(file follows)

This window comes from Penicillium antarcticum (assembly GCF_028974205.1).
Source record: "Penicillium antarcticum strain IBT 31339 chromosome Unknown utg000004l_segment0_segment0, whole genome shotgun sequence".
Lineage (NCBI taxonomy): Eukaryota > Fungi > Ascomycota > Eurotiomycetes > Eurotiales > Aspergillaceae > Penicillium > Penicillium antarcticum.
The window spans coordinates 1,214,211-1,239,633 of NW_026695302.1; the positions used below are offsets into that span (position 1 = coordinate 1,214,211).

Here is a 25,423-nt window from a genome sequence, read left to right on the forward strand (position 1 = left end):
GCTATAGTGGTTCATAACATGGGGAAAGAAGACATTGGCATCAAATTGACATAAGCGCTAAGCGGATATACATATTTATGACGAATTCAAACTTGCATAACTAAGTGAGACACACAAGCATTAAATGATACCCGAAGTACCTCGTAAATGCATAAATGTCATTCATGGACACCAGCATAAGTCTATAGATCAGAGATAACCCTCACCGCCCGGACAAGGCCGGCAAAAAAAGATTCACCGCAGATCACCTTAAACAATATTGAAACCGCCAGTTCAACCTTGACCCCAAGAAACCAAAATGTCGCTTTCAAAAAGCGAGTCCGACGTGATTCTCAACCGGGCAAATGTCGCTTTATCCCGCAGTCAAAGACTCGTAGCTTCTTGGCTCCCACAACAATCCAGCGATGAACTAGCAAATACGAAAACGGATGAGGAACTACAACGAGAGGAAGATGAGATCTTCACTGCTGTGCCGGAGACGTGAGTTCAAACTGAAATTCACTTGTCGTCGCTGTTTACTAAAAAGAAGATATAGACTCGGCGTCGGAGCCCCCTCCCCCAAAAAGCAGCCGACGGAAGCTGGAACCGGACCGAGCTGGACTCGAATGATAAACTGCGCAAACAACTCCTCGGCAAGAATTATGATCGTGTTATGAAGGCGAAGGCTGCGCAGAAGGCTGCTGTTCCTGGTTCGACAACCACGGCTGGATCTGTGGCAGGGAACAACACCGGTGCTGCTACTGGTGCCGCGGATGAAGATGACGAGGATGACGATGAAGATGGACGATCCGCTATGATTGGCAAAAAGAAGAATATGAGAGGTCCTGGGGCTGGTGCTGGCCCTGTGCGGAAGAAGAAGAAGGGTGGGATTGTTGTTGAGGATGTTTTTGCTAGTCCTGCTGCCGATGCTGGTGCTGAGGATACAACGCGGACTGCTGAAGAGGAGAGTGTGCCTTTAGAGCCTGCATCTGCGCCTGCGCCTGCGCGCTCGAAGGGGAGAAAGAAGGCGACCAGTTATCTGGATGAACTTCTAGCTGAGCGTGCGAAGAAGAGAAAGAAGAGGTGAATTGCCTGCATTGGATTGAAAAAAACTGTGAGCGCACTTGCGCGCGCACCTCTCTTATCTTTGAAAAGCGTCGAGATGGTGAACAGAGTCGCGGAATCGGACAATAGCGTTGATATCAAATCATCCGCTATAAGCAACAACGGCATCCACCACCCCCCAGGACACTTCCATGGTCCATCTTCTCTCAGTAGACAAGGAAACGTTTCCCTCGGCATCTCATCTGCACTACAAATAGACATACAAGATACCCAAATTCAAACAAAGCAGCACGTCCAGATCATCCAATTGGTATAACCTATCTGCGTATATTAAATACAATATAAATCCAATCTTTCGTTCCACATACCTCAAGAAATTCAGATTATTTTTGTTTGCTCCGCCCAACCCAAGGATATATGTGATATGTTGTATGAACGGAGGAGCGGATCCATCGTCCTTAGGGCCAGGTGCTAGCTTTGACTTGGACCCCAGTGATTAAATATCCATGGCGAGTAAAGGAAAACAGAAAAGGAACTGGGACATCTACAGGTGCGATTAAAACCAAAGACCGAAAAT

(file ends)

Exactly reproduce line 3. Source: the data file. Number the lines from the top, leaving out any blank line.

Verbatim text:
Lineage (NCBI taxonomy): Eukaryota > Fungi > Ascomycota > Eurotiomycetes > Eurotiales > Aspergillaceae > Penicillium > Penicillium antarcticum.